659 collocations for knocking

If I was him I would of knocked your head off before now for what you've said" "I don't want no trouble," Donnegan said whiningly.

"They've a curious fish in the St. Lawrence," said the doctor, as he knocked the ashes from his meerschaum, and refilled it, "known among the fishermen of that river as the LAWYER.

Young Noaks would never have dared to act as he did after they'd knocked our snow man down if Mason had been here.

Then Lister smiled and knocked out his pipe.

they answered; "knock out his brains, down with him, kill him at once!"

The local reporter of a Boston daily gives us the following: "On Wednesday morning, as the early freight train on the Old Colony railroad neared the bridge in Quincy, THOMAS ELLIS, a brakeman, raised up for the purpose of throwing off a bundle of newspapers, when he was struck by the timbers of the bridge and knocked senseless upon his car.

And pushing aside the crowd, Gindrier took the man who had been speaking by the collar, and knocking his hat on to the ground with the back of his hand, he cried, "Hats off!" CHAPTER VI.

" "What knocks a hole in the burglar theory is the fact that Sir Horace was fully dressed when he was shot," said the inspector.

Here the resolute merchant declared that he had not knocked the teeth out of the old woman's head, she had had none for years, and he would not be maligned even in so small a matter.

After knocking several times at the right door without reply, she turned the knob, and entered so softly that the venerable lawyer was not aroused from the slumber into which he had fallen in his chair by the window.

"Somebody broke into our hangar and workshop, and knocked things around at a great rate," Frank went on to say.

The owner stood there smoking while the night gang knocked off work under his nose and helped the Boy to get the Colonel on his feet.

" "I don't blame you for knocking the fellow down," Belle agreed indignantly.

Shrieks of horror from the young ladies, who desist from knocking their croquet-balls into the orchestra and the proscenium boxes; and triumphant falling of a new act-drop.

" "I ain't done nothing; and you jest drop me, or I'll knock spots out of yer!"

During the journey from Visp to Zermatt, near St Nicholas, in a steep part of the gorge, a large stone rolled from the cliffs and knocked their baggage horse over the lower precipice, a fall of several hundred feet.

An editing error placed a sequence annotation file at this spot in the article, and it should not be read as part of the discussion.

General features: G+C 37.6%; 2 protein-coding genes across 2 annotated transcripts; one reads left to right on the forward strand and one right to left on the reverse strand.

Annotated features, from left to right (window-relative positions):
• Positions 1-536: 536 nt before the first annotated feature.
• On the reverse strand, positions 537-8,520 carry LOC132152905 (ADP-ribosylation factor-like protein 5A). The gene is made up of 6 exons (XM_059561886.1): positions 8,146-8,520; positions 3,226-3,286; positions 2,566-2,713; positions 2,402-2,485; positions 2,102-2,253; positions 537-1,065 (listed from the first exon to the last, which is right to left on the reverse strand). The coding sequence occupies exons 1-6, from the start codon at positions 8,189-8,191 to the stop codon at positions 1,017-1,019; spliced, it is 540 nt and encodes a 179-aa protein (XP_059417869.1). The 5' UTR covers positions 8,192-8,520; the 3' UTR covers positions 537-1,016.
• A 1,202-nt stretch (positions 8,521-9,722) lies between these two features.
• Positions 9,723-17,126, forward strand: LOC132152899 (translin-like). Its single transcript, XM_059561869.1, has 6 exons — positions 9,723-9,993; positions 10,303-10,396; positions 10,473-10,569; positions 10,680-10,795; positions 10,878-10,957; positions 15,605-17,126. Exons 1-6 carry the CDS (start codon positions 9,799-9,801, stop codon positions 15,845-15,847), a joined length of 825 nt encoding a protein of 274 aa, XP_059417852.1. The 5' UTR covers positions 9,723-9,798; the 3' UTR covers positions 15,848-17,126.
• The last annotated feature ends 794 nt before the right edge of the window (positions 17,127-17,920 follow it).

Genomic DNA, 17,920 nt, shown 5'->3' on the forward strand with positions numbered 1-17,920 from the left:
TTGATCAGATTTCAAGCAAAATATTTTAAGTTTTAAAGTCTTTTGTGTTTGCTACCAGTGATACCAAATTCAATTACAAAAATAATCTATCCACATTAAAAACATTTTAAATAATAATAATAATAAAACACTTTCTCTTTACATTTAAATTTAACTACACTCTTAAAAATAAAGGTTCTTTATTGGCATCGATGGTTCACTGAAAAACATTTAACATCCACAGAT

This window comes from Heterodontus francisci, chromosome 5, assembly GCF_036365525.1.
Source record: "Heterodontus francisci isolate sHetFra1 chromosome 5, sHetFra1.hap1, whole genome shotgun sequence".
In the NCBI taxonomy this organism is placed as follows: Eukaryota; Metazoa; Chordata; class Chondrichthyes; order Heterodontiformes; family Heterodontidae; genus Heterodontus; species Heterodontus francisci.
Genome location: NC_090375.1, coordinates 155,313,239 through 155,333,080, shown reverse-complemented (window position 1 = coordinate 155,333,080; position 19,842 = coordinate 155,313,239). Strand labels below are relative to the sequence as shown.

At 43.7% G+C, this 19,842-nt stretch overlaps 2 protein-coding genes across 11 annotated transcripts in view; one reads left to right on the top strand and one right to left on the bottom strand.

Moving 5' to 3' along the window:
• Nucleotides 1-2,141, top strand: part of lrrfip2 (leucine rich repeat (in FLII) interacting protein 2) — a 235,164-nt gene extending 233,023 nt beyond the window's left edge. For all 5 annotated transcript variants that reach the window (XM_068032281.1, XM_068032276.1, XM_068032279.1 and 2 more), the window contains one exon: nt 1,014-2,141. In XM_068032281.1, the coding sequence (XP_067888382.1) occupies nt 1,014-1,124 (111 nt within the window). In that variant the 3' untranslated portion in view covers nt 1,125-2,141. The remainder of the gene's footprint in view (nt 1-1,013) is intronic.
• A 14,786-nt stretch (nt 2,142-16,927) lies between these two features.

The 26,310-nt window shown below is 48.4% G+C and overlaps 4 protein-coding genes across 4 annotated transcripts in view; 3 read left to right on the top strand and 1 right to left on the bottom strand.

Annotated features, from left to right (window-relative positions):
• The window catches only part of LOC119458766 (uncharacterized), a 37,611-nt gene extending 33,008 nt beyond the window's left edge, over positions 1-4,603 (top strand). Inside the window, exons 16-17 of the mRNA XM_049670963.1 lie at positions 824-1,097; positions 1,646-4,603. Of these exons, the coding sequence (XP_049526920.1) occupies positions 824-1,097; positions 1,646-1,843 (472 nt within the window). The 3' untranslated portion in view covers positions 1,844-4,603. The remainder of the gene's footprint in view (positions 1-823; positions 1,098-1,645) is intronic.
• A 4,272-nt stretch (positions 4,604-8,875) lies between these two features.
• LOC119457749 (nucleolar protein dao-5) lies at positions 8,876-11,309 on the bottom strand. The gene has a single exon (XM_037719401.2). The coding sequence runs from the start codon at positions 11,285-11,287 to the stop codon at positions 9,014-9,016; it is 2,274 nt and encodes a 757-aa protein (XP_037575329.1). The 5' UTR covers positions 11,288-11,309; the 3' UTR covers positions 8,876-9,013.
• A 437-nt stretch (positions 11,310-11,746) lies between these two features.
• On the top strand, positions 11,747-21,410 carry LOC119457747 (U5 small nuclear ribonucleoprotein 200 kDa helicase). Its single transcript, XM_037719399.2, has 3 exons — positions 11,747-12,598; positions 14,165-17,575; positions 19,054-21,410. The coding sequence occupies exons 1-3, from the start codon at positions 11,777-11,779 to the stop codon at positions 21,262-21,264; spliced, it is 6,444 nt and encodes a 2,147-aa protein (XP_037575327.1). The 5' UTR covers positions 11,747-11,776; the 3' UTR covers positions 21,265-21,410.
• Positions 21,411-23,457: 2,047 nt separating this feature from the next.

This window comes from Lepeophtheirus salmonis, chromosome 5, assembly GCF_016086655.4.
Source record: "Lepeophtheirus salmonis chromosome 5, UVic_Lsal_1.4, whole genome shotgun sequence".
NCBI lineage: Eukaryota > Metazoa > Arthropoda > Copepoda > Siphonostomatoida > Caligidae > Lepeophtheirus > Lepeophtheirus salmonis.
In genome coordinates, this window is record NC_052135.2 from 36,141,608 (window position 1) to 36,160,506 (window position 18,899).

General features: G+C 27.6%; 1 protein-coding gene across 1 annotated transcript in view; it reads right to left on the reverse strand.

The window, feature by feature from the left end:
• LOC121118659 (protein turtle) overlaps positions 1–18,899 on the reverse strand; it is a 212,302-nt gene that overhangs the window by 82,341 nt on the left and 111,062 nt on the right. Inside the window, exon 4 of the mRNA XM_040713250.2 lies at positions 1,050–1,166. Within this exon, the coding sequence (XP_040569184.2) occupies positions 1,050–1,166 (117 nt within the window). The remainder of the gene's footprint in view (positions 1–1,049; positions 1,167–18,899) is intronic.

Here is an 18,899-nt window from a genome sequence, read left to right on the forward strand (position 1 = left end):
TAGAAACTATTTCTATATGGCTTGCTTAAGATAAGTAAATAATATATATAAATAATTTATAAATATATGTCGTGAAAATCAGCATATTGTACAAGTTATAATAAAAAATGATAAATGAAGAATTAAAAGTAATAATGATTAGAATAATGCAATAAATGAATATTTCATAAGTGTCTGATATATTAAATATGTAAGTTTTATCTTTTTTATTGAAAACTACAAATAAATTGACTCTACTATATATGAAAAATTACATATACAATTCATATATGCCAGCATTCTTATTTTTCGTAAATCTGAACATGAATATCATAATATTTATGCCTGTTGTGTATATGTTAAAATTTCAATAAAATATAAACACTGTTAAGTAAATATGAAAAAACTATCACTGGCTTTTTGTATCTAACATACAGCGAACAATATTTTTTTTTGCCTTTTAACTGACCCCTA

"I say Kemp is a liar," he replied, knocking the ash off his cigar.

These stones hang round the bottom of the roof, and make it look like a lady's hair in papers; but I should think that, when there is wind, they would come down, and knock people on the head.

For about five hundred yards the horse took a sprint that knocked off his cap and fairly took his breath away.

According to Stahl, the ferment is somebody who knocks the table, and shakes the card-house down; according to Fabroni, the ferment takes out some cards, but puts others in their places; according to Thénard, the ferment simply takes a card out of the bottom story, the result of which is that all the others fall.

I heard him say on one occasion, when some gentlemen were arguing in favor of sending the free colored people to Africa, that this was as really the black man's country as the white's, and that it would be as humane to knock the free negroes, at once, on the head, as to send them to Liberia.

Diggory and Mugford fell upon his neck, and were loud in their declarations that in another round their champion would have "knocked the stuffing out" of his opponent.

Jobling squirted some oil into the bearings, knocked the dust off the cushioned seat, and remarked that a shilling an hour was the proper charge; but that, as he always favoured the Ronleigh gentlemen, he would say two shillings, and they might keep it the whole afternoon.

He seemed to be put out about something, and when I said 'Wot a lovely evening it would be if only it wasn't raining 'ard!' he said something about knocking my 'ead off.

To be sure, the "loyal minority" knocked out the eye of one with a cabbage-stump on the 31st of March, 1711, in the town of Carrickfergus.

659 collocations for  knocking